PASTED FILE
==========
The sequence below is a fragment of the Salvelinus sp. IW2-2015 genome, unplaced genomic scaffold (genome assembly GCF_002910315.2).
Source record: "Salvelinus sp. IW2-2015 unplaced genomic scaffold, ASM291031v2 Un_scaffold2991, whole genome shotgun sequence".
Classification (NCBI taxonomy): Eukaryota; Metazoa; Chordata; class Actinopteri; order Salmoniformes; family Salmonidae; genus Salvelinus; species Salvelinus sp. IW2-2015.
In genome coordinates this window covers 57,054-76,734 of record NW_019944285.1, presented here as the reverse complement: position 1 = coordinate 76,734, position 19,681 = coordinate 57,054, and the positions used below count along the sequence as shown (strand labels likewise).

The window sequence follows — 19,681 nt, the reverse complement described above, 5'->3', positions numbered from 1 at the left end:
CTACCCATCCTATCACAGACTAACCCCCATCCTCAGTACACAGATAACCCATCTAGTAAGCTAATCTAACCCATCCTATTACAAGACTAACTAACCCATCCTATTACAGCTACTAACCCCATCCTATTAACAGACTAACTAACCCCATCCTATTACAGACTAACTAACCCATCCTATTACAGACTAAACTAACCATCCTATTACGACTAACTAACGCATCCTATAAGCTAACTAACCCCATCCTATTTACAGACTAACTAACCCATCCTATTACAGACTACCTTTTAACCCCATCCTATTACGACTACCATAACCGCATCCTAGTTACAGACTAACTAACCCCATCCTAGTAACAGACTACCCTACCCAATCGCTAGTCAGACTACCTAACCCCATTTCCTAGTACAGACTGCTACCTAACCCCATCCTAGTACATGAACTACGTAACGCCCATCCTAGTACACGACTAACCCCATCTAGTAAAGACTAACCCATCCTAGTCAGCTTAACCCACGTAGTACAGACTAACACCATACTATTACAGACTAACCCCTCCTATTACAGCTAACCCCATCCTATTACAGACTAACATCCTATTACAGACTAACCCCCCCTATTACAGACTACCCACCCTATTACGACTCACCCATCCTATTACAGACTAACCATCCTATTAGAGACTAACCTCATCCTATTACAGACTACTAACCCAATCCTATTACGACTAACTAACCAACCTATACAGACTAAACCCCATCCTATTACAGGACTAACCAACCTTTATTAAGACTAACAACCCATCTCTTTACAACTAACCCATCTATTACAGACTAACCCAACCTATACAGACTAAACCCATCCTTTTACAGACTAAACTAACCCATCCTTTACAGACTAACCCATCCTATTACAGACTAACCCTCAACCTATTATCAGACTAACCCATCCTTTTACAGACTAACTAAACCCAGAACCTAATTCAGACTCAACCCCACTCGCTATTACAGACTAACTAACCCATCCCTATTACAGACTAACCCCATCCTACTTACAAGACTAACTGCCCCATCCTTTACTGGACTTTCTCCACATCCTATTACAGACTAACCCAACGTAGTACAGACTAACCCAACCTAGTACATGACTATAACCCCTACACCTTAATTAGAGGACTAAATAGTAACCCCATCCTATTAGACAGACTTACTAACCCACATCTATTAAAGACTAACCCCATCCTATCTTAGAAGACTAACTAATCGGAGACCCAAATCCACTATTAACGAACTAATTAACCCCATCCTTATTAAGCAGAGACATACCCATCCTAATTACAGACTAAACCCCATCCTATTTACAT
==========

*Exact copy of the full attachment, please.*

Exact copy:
The sequence below is a fragment of the Salvelinus sp. IW2-2015 genome, unplaced genomic scaffold (genome assembly GCF_002910315.2).
Source record: "Salvelinus sp. IW2-2015 unplaced genomic scaffold, ASM291031v2 Un_scaffold2991, whole genome shotgun sequence".
Classification (NCBI taxonomy): Eukaryota; Metazoa; Chordata; class Actinopteri; order Salmoniformes; family Salmonidae; genus Salvelinus; species Salvelinus sp. IW2-2015.
In genome coordinates this window covers 57,054-76,734 of record NW_019944285.1, presented here as the reverse complement: position 1 = coordinate 76,734, position 19,681 = coordinate 57,054, and the positions used below count along the sequence as shown (strand labels likewise).

The window sequence follows — 19,681 nt, the reverse complement described above, 5'->3', positions numbered from 1 at the left end:
CTACCCATCCTATCACAGACTAACCCCCATCCTCAGTACACAGATAACCCATCTAGTAAGCTAATCTAACCCATCCTATTACAAGACTAACTAACCCATCCTATTACAGCTACTAACCCCATCCTATTAACAGACTAACTAACCCCATCCTATTACAGACTAACTAACCCATCCTATTACAGACTAAACTAACCATCCTATTACGACTAACTAACGCATCCTATAAGCTAACTAACCCCATCCTATTTACAGACTAACTAACCCATCCTATTACAGACTACCTTTTAACCCCATCCTATTACGACTACCATAACCGCATCCTAGTTACAGACTAACTAACCCCATCCTAGTAACAGACTACCCTACCCAATCGCTAGTCAGACTACCTAACCCCATTTCCTAGTACAGACTGCTACCTAACCCCATCCTAGTACATGAACTACGTAACGCCCATCCTAGTACACGACTAACCCCATCTAGTAAAGACTAACCCATCCTAGTCAGCTTAACCCACGTAGTACAGACTAACACCATACTATTACAGACTAACCCCTCCTATTACAGCTAACCCCATCCTATTACAGACTAACATCCTATTACAGACTAACCCCCCCTATTACAGACTACCCACCCTATTACGACTCACCCATCCTATTACAGACTAACCATCCTATTAGAGACTAACCTCATCCTATTACAGACTACTAACCCAATCCTATTACGACTAACTAACCAACCTATACAGACTAAACCCCATCCTATTACAGGACTAACCAACCTTTATTAAGACTAACAACCCATCTCTTTACAACTAACCCATCTATTACAGACTAACCCAACCTATACAGACTAAACCCATCCTTTTACAGACTAAACTAACCCATCCTTTACAGACTAACCCATCCTATTACAGACTAACCCTCAACCTATTATCAGACTAACCCATCCTTTTACAGACTAACTAAACCCAGAACCTAATTCAGACTCAACCCCACTCGCTATTACAGACTAACTAACCCATCCCTATTACAGACTAACCCCATCCTACTTACAAGACTAACTGCCCCATCCTTTACTGGACTTTCTCCACATCCTATTACAGACTAACCCAACGTAGTACAGACTAACCCAACCTAGTACATGACTATAACCCCTACACCTTAATTAGAGGACTAAATAGTAACCCCATCCTATTAGACAGACTTACTAACCCACATCTATTAAAGACTAACCCCATCCTATCTTAGAAGACTAACTAATCGGAGACCCAAATCCACTATTAACGAACTAATTAACCCCATCCTTATTAAGCAGAGACATACCCATCCTAATTACAGACTAAACCCCATCCTATTTACAT